Sobriety can often induce a lot of inner conflict for substance dependents. If you have used alcohol/drugs as a tool to manage issues in your life for a long time, it can often take a while to undo these connections.
Accept that you need help and that coming to rehab is a positive step for you towards a better life. Regardless of how long your programme is, accept that you have made a commitment to yourself and follow the rules and requirements of your programme as best as you can.
Ask for help: Talk to a therapist for a private and confidential chat.
Admitting that you are substance-dependent is not easy, committing to rehab is not easy, uncovering repressed feelings and emotions that may have contributed to your addiction is not easy, being separated from your family and friends is not easy, going through the physical symptoms of withdrawal is not easy and speaking up in group therapy… is not easy!
Thankfully, you have already taken one of the biggest steps – which is admitting that you have a problem and something needs to change.
You have already taken the first step to regaining your life back.
Moving forward, it is best to accept from the get-go that things will be tough, and rather than resisting this discomfort, try to move through it as best as you can, motivated by the ultimate end goal which is having your life back.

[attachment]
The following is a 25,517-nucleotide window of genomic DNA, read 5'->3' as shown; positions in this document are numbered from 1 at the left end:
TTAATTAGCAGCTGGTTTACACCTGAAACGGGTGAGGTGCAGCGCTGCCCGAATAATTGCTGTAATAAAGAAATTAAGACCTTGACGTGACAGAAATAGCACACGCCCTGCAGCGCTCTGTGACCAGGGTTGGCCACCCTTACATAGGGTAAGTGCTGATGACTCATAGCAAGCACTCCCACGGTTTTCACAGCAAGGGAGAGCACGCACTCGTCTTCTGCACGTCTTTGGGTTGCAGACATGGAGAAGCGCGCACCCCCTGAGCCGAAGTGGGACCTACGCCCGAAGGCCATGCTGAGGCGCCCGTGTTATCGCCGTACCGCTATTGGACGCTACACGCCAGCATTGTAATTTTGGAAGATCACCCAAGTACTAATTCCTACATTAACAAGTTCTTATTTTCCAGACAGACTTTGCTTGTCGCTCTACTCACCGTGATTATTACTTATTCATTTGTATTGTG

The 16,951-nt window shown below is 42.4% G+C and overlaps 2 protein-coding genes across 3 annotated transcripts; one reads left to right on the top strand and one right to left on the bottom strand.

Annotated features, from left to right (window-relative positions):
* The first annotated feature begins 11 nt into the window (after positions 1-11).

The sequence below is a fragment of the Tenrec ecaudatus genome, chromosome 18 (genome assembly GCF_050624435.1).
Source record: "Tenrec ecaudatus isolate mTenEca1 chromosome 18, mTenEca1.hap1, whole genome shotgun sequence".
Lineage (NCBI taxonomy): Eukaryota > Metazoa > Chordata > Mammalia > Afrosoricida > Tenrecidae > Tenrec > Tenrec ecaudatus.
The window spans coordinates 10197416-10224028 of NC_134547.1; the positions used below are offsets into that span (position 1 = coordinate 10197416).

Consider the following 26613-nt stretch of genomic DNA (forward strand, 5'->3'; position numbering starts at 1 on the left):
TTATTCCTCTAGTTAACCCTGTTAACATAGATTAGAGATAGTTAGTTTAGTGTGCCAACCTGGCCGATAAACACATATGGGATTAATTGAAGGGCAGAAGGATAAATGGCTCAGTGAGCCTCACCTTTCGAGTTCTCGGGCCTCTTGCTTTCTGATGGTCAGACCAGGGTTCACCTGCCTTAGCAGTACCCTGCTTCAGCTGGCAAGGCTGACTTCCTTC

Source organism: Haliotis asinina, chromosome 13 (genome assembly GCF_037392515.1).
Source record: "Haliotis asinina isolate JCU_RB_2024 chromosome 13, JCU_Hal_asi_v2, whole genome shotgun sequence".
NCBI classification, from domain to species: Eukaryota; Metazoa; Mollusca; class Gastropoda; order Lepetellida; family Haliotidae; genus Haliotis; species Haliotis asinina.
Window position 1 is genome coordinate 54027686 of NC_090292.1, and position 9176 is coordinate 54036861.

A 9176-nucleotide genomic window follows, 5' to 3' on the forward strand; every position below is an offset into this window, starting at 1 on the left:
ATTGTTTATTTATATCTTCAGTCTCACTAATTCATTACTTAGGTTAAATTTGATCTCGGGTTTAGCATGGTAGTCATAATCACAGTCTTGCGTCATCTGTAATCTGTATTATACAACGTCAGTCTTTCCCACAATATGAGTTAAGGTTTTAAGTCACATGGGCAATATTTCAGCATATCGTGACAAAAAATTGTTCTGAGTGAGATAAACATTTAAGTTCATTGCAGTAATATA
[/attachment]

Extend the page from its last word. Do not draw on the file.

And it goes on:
Although holistic approaches to treatment work best (incorporating multiple types of therapy, exercise, nutrition) many people feel reluctant towards things they have never tried before or do not believe they will work for them.
Trying new things can be uncomfortable, especially in an already emotionally intense situation.
However, your stay will improve and your treatment will be no doubt more effective if you can sustain an open mind in regards to what will help you.
Try to remain in the moment
A tired cliche – but one that must be followed. When people come to rehab and are met with challenges such as “never drinking again,” this can be overwhelming and unmanageable.
Instead, the best solution is to take things day by day, focusing on the specific task or activity you are doing, rather than worrying about tomorrow, or the next day, or the day when you do return to your normal life.
A good rehab programme will support you from the time you first request interest until you tell them you no longer need their help, which can be long after your final day at the facility.